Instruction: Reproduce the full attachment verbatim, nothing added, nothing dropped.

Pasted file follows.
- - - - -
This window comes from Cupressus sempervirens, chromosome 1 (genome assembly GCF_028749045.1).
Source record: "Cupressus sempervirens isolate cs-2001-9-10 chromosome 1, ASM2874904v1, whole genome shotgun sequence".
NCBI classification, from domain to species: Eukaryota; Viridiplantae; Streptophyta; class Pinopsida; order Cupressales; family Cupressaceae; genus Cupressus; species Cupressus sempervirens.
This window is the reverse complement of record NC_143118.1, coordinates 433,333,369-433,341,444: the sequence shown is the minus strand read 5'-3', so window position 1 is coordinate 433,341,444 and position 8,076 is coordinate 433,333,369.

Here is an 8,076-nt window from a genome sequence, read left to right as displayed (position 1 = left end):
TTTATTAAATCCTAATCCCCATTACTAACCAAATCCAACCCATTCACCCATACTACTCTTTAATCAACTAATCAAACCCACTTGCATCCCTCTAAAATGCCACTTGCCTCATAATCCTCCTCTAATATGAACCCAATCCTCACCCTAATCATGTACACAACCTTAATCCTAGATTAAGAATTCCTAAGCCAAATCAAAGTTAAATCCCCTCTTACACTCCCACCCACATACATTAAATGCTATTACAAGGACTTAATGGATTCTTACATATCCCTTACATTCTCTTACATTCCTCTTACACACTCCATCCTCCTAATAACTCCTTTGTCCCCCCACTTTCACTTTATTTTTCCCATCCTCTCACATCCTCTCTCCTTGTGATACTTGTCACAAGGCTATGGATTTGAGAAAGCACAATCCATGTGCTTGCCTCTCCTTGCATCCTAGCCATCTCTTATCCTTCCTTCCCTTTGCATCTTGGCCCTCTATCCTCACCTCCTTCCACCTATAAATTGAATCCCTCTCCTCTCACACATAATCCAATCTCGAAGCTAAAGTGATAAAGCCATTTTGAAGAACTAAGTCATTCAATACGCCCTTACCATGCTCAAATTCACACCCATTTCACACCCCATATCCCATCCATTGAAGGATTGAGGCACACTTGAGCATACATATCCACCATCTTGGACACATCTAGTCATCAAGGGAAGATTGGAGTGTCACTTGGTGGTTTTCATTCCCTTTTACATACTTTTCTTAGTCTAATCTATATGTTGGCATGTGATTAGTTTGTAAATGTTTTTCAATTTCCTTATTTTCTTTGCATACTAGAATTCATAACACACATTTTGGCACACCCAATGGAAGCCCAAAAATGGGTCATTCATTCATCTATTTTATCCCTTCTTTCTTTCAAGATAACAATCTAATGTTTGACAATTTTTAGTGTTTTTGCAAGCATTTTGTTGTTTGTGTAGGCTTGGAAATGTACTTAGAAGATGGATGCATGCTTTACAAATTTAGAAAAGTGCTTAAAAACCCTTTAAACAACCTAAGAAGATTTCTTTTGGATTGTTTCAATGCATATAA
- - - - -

This window comes from Cupressus sempervirens, chromosome 1 (genome assembly GCF_028749045.1).
Source record: "Cupressus sempervirens isolate cs-2001-9-10 chromosome 1, ASM2874904v1, whole genome shotgun sequence".
NCBI classification, from domain to species: Eukaryota; Viridiplantae; Streptophyta; class Pinopsida; order Cupressales; family Cupressaceae; genus Cupressus; species Cupressus sempervirens.
This window is the reverse complement of record NC_143118.1, coordinates 433,333,369-433,341,444: the sequence shown is the minus strand read 5'-3', so window position 1 is coordinate 433,341,444 and position 8,076 is coordinate 433,333,369.

Here is an 8,076-nt window from a genome sequence, read left to right as displayed (position 1 = left end):
TTTATTAAATCCTAATCCCCATTACTAACCAAATCCAACCCATTCACCCATACTACTCTTTAATCAACTAATCAAACCCACTTGCATCCCTCTAAAATGCCACTTGCCTCATAATCCTCCTCTAATATGAACCCAATCCTCACCCTAATCATGTACACAACCTTAATCCTAGATTAAGAATTCCTAAGCCAAATCAAAGTTAAATCCCCTCTTACACTCCCACCCACATACATTAAATGCTATTACAAGGACTTAATGGATTCTTACATATCCCTTACATTCTCTTACATTCCTCTTACACACTCCATCCTCCTAATAACTCCTTTGTCCCCCCACTTTCACTTTATTTTTCCCATCCTCTCACATCCTCTCTCCTTGTGATACTTGTCACAAGGCTATGGATTTGAGAAAGCACAATCCATGTGCTTGCCTCTCCTTGCATCCTAGCCATCTCTTATCCTTCCTTCCCTTTGCATCTTGGCCCTCTATCCTCACCTCCTTCCACCTATAAATTGAATCCCTCTCCTCTCACACATAATCCAATCTCGAAGCTAAAGTGATAAAGCCATTTTGAAGAACTAAGTCATTCAATACGCCCTTACCATGCTCAAATTCACACCCATTTCACACCCCATATCCCATCCATTGAAGGATTGAGGCACACTTGAGCATACATATCCACCATCTTGGACACATCTAGTCATCAAGGGAAGATTGGAGTGTCACTTGGTGGTTTTCATTCCCTTTTACATACTTTTCTTAGTCTAATCTATATGTTGGCATGTGATTAGTTTGTAAATGTTTTTCAATTTCCTTATTTTCTTTGCATACTAGAATTCATAACACACATTTTGGCACACCCAATGGAAGCCCAAAAATGGGTCATTCATTCATCTATTTTATCCCTTCTTTCTTTCAAGATAACAATCTAATGTTTGACAATTTTTAGTGTTTTTGCAAGCATTTTGTTGTTTGTGTAGGCTTGGAAATGTACTTAGAAGATGGATGCATGCTTTACAAATTTAGAAAAGTGCTTAAAAACCCTTTAAACAACCTAAGAAGATTTCTTTTGGATTGTTTCAATGCATATAA